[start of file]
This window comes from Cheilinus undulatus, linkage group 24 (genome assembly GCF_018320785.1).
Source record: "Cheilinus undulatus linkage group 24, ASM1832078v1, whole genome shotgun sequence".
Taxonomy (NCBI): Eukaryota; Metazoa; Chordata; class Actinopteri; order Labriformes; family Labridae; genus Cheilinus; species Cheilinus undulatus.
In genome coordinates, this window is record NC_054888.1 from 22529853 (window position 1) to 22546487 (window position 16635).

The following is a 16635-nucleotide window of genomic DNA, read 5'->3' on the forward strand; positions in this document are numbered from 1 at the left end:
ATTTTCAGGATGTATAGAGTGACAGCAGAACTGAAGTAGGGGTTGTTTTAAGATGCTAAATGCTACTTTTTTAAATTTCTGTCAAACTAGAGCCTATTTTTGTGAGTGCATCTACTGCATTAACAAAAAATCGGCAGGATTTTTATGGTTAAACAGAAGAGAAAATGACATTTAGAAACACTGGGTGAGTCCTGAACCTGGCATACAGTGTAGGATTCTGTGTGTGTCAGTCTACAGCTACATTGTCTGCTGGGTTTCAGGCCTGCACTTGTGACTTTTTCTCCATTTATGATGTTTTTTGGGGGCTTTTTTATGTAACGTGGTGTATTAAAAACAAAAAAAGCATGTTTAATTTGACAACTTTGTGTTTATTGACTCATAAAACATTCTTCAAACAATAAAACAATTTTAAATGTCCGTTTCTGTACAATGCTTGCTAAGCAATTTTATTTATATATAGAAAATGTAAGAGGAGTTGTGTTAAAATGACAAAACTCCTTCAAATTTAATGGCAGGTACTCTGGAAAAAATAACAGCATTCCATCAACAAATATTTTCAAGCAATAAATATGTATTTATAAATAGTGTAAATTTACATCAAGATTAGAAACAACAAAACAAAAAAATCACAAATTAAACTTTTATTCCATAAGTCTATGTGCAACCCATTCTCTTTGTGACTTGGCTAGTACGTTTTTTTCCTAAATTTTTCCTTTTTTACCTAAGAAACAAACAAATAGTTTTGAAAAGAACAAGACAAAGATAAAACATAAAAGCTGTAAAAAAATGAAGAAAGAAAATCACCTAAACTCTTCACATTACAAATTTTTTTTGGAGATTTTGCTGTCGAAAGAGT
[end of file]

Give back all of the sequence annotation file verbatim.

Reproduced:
This window comes from Cheilinus undulatus, linkage group 24 (genome assembly GCF_018320785.1).
Source record: "Cheilinus undulatus linkage group 24, ASM1832078v1, whole genome shotgun sequence".
Taxonomy (NCBI): Eukaryota; Metazoa; Chordata; class Actinopteri; order Labriformes; family Labridae; genus Cheilinus; species Cheilinus undulatus.
In genome coordinates, this window is record NC_054888.1 from 22529853 (window position 1) to 22546487 (window position 16635).

The following is a 16635-nucleotide window of genomic DNA, read 5'->3' on the forward strand; positions in this document are numbered from 1 at the left end:
ATTTTCAGGATGTATAGAGTGACAGCAGAACTGAAGTAGGGGTTGTTTTAAGATGCTAAATGCTACTTTTTTAAATTTCTGTCAAACTAGAGCCTATTTTTGTGAGTGCATCTACTGCATTAACAAAAAATCGGCAGGATTTTTATGGTTAAACAGAAGAGAAAATGACATTTAGAAACACTGGGTGAGTCCTGAACCTGGCATACAGTGTAGGATTCTGTGTGTGTCAGTCTACAGCTACATTGTCTGCTGGGTTTCAGGCCTGCACTTGTGACTTTTTCTCCATTTATGATGTTTTTTGGGGGCTTTTTTATGTAACGTGGTGTATTAAAAACAAAAAAAGCATGTTTAATTTGACAACTTTGTGTTTATTGACTCATAAAACATTCTTCAAACAATAAAACAATTTTAAATGTCCGTTTCTGTACAATGCTTGCTAAGCAATTTTATTTATATATAGAAAATGTAAGAGGAGTTGTGTTAAAATGACAAAACTCCTTCAAATTTAATGGCAGGTACTCTGGAAAAAATAACAGCATTCCATCAACAAATATTTTCAAGCAATAAATATGTATTTATAAATAGTGTAAATTTACATCAAGATTAGAAACAACAAAACAAAAAAATCACAAATTAAACTTTTATTCCATAAGTCTATGTGCAACCCATTCTCTTTGTGACTTGGCTAGTACGTTTTTTTCCTAAATTTTTCCTTTTTTACCTAAGAAACAAACAAATAGTTTTGAAAAGAACAAGACAAAGATAAAACATAAAAGCTGTAAAAAAATGAAGAAAGAAAATCACCTAAACTCTTCACATTACAAATTTTTTTTGGAGATTTTGCTGTCGAAAGAGT